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4 Reasons Why You Should Write a Stop Doing List

Updated: Nov 17, 2022

In life, productive individuals use to-do lists and even create routines and space for brainstorming new ideas and strategies. At the end of every meeting, good leaders ask the question, 'what are our next actions?' In the third quarter of every year, leaders at the highest level of organisations gather in boardrooms to discuss what they need to start next year to move forward towards their goals.

But what if individuals, leaders and organisations don't need more ideas, actions or projects to move forward? What if those very efforts to do more and start the next thing with great intentions could actually move them backwards? Do you really need to do more or to start something new? Or would you actually be more productive by asking the question, 'what should I stop doing?'

I think so, and here are four reasons why a stop doing list may be just what you need:

1. You're over-committed, not under-committed. Ever feel like you're not making as much progress as you'd like and assume it's because you're not doing enough? 'I should do more!' you insist when you review the year. But I simply don't believe that's true. Not for the most part. I am more inclined to believe that we make limited headway because we are over-committed, not under-committed. Maybe that project might not be getting off the ground, not for lack of effort, but because there are too many other projects going on at the same time?

2. You don't know what's actually most important. I can't stand the fact that the word priority means one thing that's more important than others, and yet we constantly talk about (myself included) what our top 'priorities' are. It just doesn't make sense! There is one thing that's most important, one priority, waiting for you to identify it in your life or schedule or for your team or organisation. Writing a stop doing list helps you to identify what's actually most important. It's not easy, but it is possible. And identifying the priority brings clarity and focus.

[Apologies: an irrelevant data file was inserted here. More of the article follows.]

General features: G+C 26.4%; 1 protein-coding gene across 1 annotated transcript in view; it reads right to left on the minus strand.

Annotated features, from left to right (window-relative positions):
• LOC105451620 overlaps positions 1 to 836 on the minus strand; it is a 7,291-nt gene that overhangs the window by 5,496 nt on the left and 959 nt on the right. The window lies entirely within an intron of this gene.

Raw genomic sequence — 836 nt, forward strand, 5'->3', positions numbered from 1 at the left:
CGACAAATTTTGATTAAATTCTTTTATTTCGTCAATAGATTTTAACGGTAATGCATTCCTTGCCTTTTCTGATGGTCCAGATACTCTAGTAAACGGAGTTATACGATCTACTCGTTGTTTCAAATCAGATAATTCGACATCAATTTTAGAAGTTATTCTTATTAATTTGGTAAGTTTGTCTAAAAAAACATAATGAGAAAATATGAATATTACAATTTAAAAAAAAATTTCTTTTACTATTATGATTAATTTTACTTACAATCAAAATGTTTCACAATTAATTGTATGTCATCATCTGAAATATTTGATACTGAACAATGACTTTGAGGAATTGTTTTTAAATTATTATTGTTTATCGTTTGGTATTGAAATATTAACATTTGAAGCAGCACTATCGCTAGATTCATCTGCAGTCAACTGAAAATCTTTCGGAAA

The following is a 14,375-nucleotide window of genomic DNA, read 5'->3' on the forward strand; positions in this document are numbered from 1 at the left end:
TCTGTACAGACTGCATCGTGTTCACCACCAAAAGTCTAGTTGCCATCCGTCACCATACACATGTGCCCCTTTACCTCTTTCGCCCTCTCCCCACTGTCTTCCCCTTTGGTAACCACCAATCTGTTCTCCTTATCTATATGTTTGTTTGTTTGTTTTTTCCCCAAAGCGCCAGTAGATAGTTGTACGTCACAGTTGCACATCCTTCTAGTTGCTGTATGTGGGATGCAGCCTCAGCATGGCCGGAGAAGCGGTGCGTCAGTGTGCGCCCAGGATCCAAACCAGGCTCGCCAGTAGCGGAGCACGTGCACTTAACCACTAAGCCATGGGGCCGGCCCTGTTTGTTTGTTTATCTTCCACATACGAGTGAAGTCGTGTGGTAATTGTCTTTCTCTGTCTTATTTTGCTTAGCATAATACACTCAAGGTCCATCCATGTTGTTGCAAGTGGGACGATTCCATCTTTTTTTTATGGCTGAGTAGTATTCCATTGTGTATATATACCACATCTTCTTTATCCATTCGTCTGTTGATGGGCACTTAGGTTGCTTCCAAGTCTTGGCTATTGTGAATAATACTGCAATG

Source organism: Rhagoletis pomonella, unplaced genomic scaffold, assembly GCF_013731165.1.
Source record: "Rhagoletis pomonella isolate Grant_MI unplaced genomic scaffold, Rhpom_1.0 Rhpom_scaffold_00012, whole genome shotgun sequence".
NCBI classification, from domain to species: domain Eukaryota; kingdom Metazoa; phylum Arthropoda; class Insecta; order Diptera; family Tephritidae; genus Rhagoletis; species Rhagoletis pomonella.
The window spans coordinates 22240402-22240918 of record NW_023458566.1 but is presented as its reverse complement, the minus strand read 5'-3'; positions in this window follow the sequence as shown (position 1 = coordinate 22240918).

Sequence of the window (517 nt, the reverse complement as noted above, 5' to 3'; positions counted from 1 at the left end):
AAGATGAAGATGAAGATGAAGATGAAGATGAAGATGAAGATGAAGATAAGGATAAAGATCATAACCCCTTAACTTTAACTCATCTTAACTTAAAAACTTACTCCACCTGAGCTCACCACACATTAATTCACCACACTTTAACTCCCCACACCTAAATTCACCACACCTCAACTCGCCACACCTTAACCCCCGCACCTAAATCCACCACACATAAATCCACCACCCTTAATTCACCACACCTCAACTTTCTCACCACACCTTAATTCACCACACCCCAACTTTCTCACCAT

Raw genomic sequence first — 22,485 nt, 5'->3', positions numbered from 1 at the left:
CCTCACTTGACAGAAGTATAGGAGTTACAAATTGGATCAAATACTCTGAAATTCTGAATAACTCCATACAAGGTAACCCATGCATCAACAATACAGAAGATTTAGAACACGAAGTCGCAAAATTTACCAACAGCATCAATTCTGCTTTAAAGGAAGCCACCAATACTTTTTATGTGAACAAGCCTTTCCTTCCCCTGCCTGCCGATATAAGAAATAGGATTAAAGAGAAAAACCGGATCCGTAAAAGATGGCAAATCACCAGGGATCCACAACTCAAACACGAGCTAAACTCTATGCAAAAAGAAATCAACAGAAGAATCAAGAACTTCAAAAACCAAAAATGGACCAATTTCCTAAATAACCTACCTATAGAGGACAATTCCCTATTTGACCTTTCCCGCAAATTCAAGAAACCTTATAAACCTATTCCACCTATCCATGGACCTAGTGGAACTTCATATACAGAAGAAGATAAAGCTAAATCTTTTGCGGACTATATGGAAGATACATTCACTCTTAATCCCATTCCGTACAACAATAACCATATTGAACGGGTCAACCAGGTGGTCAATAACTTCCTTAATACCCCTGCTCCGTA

3. You feel like you do lots of things, but not very well. Why is it that when we feel stuck in an area we can revert to brainstorming something new to try or add to what we're already doing? I know, for me, when I get spread too thin the quality I bring to each project decreases. As a result, writing a stop doing list helps to eliminate some of those projects and naturally leads to higher quality performance in the projects that remain. I love the ideology of 'less but better'.

4. You're exaggerating the fallout and underestimating the benefit of stopping something. What is it that you're scared of stopping? Maybe it's because you've invested time, money or yourself into it and it hurts to let go? Or you're scared of letting someone else down? Maybe it's all you've ever done and you don't know what you would do instead? Well, without knowing your situation, let me suggest that perhaps you're exaggerating the fallout and underestimating the benefit? Maybe you'll create space to pursue the thing you know you're meant to do? Or you'll free up the resources to ramp up that project that just nails the core passion of you and your organisation? Maybe you'll finally start that course or pick up that book that's been in your peripheral for the longest time?

So, join me in putting down the to-do list or productivity app for a moment and picking up a notepad and pen. Cancel that meeting next week about the 15 new ideas the team has and schedule a meeting to come up with a stop doing list for your team. Email the rest of your executive team to suggest an offsite one month before your annual vision and strategy discussion where you commit to come back with a list of projects, initiatives or budgets to cut. It might sound harsh, but when you sigh in contentment from the feeling that you're actually making progress on what matters most ... it will be worth it.

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